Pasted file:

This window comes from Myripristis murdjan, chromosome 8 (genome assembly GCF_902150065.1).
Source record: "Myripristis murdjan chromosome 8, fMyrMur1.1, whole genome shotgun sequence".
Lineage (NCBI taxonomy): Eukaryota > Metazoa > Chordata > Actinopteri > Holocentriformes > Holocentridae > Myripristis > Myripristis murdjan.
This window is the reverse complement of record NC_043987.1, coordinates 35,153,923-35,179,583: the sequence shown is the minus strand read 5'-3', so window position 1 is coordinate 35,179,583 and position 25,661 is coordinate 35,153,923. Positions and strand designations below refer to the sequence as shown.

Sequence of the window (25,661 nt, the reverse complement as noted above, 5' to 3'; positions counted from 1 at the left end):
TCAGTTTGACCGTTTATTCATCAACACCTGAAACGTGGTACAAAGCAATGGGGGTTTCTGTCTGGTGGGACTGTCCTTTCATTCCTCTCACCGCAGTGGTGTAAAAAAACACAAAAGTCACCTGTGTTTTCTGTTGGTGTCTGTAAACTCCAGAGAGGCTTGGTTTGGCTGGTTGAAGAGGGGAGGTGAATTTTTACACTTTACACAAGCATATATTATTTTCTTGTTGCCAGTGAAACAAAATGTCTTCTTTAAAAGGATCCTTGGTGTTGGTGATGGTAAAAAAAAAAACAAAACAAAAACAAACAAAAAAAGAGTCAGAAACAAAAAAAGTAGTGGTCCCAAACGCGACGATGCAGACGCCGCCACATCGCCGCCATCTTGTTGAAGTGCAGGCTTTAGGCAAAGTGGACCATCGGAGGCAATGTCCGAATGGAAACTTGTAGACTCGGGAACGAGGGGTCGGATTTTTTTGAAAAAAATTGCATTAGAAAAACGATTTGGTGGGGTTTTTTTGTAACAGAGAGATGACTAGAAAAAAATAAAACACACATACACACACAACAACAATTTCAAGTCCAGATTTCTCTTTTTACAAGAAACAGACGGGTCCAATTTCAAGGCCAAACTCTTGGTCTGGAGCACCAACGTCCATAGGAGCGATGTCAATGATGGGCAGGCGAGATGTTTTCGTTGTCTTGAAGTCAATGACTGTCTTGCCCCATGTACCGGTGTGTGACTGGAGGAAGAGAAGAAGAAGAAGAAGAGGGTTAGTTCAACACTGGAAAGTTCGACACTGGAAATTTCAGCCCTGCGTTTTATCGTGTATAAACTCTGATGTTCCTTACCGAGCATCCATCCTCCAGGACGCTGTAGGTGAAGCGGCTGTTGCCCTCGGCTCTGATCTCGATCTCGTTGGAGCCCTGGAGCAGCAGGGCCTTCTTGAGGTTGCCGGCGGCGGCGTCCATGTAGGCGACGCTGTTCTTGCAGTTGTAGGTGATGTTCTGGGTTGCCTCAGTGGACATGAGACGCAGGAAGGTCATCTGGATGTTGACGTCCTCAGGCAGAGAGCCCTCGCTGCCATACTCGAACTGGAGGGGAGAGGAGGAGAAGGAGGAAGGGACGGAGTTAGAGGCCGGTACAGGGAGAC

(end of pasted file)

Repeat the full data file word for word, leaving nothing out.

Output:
This window comes from Myripristis murdjan, chromosome 8 (genome assembly GCF_902150065.1).
Source record: "Myripristis murdjan chromosome 8, fMyrMur1.1, whole genome shotgun sequence".
Lineage (NCBI taxonomy): Eukaryota > Metazoa > Chordata > Actinopteri > Holocentriformes > Holocentridae > Myripristis > Myripristis murdjan.
This window is the reverse complement of record NC_043987.1, coordinates 35,153,923-35,179,583: the sequence shown is the minus strand read 5'-3', so window position 1 is coordinate 35,179,583 and position 25,661 is coordinate 35,153,923. Positions and strand designations below refer to the sequence as shown.

Sequence of the window (25,661 nt, the reverse complement as noted above, 5' to 3'; positions counted from 1 at the left end):
TCAGTTTGACCGTTTATTCATCAACACCTGAAACGTGGTACAAAGCAATGGGGGTTTCTGTCTGGTGGGACTGTCCTTTCATTCCTCTCACCGCAGTGGTGTAAAAAAACACAAAAGTCACCTGTGTTTTCTGTTGGTGTCTGTAAACTCCAGAGAGGCTTGGTTTGGCTGGTTGAAGAGGGGAGGTGAATTTTTACACTTTACACAAGCATATATTATTTTCTTGTTGCCAGTGAAACAAAATGTCTTCTTTAAAAGGATCCTTGGTGTTGGTGATGGTAAAAAAAAAAACAAAACAAAAACAAACAAAAAAAGAGTCAGAAACAAAAAAAGTAGTGGTCCCAAACGCGACGATGCAGACGCCGCCACATCGCCGCCATCTTGTTGAAGTGCAGGCTTTAGGCAAAGTGGACCATCGGAGGCAATGTCCGAATGGAAACTTGTAGACTCGGGAACGAGGGGTCGGATTTTTTTGAAAAAAATTGCATTAGAAAAACGATTTGGTGGGGTTTTTTTGTAACAGAGAGATGACTAGAAAAAAATAAAACACACATACACACACAACAACAATTTCAAGTCCAGATTTCTCTTTTTACAAGAAACAGACGGGTCCAATTTCAAGGCCAAACTCTTGGTCTGGAGCACCAACGTCCATAGGAGCGATGTCAATGATGGGCAGGCGAGATGTTTTCGTTGTCTTGAAGTCAATGACTGTCTTGCCCCATGTACCGGTGTGTGACTGGAGGAAGAGAAGAAGAAGAAGAAGAGGGTTAGTTCAACACTGGAAAGTTCGACACTGGAAATTTCAGCCCTGCGTTTTATCGTGTATAAACTCTGATGTTCCTTACCGAGCATCCATCCTCCAGGACGCTGTAGGTGAAGCGGCTGTTGCCCTCGGCTCTGATCTCGATCTCGTTGGAGCCCTGGAGCAGCAGGGCCTTCTTGAGGTTGCCGGCGGCGGCGTCCATGTAGGCGACGCTGTTCTTGCAGTTGTAGGTGATGTTCTGGGTTGCCTCAGTGGACATGAGACGCAGGAAGGTCATCTGGATGTTGACGTCCTCAGGCAGAGAGCCCTCGCTGCCATACTCGAACTGGAGGGGAGAGGAGGAGAAGGAGGAAGGGACGGAGTTAGAGGCCGGTACAGGGAGAC